So let's breathe a big sigh of relief now that the most overrated night of the year, New Year's Eve, is over.
I can't remember when I first felt the pressure to have fun on New Year's Eve, but I think it was at an early age. We were at my gran's house in Scotland and there was an odd smell of whisky pervading the place not to mention laughter and party voices. This felt all wrong - my folks didn't do parties but if you are in Scotland there's a real pressure to party. We were shooed back into our rooms and from an early age, I recall the feeling of missing out on something.
The reason Scotland is the New Year's Eve capital of the world dates back more than 400 years. The Protestant Reformation from the end of the 17th Century cast Christmas as Popish and instead encouraged parties on New Year's Eve with its tradition of Pagan Hogmanay celebrations.
There were some traditions on New Year's Eve such as cleaning the house and sorting out your debts that - let's face it - don't sound lie a shovel load of fun, There's also a Scottish traditional called "first footing" in which the first foot in the door of your house in the New Year should be male and dark. This was a throwback to the days of the Vikings when blond strangers meant trouble - and more specifically raping family members and pillaging. As such, you were meant to bring black gifts such as coal, black bun and Donald Trump's heart, although whisky is more regularly brought these days.
A lot of dark, cold northern places have some interesting ceremonies such as rolling barrels of tar and throwing torches which sound rather more interesting to check out than what New Year's Eve has become for the rest of the world.
When I was a teenager, the pressure to have fun on New Year's Eve grew exponentially. We would wander the bleak streets of suburban Gloucester looking for parties to be thrown out of. We were an odd group of comprehensive school misfits, but probably not much weirder and more acne ridden than most of the other teens who wandered the streets on New Year's Eve looking for action. On occasions, we would take the bus to the city center where the pubs were busting at their seams, and the streets were full of people fighting or urinating against walls. Brits don't need an excuse to get drunk, so when you give them one, the results can be truly frightening. New Year's Eve also conferred on adolescents the pressure to end up in a drunken embrace with members of the opposite sex.
This New Year's Eve a photograph taken in Manchester went viral when its pseudo-likeness to a classical painting was remarked on.
On one particularly bleak New Year's Eve, I found myself at a party in a draughty bowling alley. There was very little to do other than tonsil familiarization with a girl called Lynne for the best part of two hours. We later arranged a date that was a walk around her high school. Without the help of super strength lager, we were hapless. We said three words to each other and never saw each other again.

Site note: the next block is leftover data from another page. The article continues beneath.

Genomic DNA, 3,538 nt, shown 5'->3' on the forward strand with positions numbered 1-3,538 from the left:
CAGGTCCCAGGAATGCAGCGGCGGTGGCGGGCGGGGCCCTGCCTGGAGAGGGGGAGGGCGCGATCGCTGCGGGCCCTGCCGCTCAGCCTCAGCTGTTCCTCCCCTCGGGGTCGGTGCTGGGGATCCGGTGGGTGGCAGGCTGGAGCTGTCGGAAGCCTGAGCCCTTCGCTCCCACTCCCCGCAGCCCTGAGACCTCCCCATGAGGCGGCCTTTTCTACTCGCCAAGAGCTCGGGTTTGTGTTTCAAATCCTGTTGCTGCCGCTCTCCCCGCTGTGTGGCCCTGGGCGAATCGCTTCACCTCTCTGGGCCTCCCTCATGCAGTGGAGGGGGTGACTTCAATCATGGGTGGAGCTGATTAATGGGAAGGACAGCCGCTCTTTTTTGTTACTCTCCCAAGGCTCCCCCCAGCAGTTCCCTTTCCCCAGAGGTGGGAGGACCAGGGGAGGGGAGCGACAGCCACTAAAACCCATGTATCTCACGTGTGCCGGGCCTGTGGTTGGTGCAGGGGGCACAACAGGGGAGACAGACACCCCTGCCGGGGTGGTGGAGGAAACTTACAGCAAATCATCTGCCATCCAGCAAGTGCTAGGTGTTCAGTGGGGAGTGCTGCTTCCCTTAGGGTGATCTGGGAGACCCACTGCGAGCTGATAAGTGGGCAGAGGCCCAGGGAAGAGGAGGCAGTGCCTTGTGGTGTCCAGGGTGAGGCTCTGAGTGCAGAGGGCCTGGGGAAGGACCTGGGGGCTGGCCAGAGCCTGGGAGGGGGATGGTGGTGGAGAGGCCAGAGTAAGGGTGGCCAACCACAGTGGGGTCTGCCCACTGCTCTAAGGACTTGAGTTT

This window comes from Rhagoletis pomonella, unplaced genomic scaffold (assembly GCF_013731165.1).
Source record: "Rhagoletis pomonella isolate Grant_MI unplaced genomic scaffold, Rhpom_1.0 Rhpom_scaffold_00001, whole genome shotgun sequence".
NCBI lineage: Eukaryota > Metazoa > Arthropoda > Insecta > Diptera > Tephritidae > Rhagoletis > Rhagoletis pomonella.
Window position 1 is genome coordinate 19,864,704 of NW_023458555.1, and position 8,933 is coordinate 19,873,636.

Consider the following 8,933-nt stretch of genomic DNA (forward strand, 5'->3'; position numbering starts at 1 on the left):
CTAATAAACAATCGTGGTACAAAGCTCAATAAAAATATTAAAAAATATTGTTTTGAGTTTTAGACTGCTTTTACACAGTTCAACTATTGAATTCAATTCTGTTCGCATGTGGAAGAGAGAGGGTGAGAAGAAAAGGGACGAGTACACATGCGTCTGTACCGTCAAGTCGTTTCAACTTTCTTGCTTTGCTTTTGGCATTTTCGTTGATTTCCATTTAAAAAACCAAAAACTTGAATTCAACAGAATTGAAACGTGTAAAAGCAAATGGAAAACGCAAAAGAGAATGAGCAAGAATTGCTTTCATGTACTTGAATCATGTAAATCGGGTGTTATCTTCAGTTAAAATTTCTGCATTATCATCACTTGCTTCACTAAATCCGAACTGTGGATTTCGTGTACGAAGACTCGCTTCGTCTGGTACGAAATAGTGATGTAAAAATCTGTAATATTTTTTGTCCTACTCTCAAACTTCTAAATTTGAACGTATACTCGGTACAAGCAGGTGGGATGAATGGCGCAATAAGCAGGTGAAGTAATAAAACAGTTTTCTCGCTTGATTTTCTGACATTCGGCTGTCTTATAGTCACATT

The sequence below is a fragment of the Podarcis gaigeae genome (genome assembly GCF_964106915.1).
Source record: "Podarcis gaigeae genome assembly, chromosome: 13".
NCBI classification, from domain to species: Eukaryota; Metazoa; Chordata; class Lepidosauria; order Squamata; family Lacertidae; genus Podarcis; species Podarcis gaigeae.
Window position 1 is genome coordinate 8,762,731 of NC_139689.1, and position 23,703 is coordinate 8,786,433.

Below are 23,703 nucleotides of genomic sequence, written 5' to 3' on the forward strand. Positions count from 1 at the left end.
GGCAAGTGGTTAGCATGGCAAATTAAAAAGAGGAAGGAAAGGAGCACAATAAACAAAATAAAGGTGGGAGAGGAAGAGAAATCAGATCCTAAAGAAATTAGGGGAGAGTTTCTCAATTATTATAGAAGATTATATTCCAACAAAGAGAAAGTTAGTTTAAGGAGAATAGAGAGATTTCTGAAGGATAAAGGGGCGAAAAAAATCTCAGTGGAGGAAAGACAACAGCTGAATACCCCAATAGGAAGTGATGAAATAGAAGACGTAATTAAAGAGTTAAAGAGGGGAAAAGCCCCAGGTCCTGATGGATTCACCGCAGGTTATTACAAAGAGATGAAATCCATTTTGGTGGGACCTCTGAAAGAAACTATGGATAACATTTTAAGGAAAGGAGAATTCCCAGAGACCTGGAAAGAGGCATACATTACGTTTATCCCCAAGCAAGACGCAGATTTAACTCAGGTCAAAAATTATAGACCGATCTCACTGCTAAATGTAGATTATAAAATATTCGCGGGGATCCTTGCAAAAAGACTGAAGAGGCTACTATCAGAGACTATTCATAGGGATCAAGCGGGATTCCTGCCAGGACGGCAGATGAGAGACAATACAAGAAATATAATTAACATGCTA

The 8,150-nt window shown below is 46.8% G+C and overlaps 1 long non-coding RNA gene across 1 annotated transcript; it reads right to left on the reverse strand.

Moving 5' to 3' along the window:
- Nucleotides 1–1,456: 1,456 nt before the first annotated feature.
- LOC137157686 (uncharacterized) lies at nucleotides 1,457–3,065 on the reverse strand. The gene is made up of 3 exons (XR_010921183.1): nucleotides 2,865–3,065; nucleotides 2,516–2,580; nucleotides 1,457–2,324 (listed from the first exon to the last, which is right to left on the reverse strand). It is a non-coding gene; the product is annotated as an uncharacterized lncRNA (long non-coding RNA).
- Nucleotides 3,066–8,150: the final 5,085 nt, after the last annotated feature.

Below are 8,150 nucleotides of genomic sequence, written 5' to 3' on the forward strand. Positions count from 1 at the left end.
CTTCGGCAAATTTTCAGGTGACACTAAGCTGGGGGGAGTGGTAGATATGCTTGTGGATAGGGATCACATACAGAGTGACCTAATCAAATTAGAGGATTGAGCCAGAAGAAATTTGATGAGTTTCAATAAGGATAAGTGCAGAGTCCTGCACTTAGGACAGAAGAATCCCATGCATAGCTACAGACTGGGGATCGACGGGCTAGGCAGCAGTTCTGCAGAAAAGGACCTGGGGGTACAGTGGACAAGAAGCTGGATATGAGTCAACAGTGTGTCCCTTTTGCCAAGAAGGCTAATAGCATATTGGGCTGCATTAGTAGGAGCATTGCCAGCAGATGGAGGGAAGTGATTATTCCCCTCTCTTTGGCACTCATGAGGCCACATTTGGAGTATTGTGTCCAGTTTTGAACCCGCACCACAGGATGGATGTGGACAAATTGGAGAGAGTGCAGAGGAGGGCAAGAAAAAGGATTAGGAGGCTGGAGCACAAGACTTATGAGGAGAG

Perhaps I had one fun New Year's Eve, but I am not sure. The New Year's Eve in Edinburgh was something to boast about because it was Edinburgh but it involved freezing temperatures and beer being thrown on my head as well as waking up on someone's floor at 5 a.m.
There was another New Year's Eve stranded at a party in London with a former partner who went off the rails and was yelling at nonexistent taxi drivers. There was the Millennium at the Millennium Dome party in London which was something else to boast about, even if the champagne ran out too early and we were left stranded at a railway station waiting for trains that never came. Typically, New Years ends up resembling some refugee crisis not long after the countdown.
My experience of New Year's Eve in America has been something a bit less hardcore and dangerous than in England, but there is a real obsession with dropping things - be it glittery balls, giant crab pots or whatever. It's a rather inadequate way to end a year because these things aren't even dropped properly. If you knew a giant, steel ball was going to be dropped into a crowd, at least, it would engender some excitement. Instead, these objects are gently lowered by a crane. Perhaps being gently let down is a good metaphor for the year ahead.
Don't get me wrong - New Year's Eve last night in Virginia Beach wasn't the worst one I have had. It wasn't cold or wet, and the music and fireworks were fine. It was better than some of those New Years when I have just gone meekly to bed at 10, not even staying up to watch the lameness that is New Year's Eve TV.
And the worst New Year's I have had? I have racked my brains back through the catalogue of domestic disputes, nonexistent taxis, packed pubs and restaurants and boorish revellers and came up with the New Year's Eve when I was working on the cops beat of a newspaper in Hampton Roads. I had already checked out a couple of shooting scenes where overambitious revelers in the hood 'accidentally' shot neighbors.
Then I heard about a serious accident on the scanner. I went out to the side of the road and waited behind the incident tape and the mangled wreckage to watch a body being brought out and put down on the highway with a blanket over it. After what seemed like an age at the cold margins of the highway, the police press officer came over to me to give me an incident report. Suddenly fireworks went off and we heard the strains of Auld Lang Syne from a house across the six-lane wasteland of concrete, the shuttered up park and the mass of skeletal power lines. "Happy New Year," we said to each other weakly before I jotted down the details of the deceased.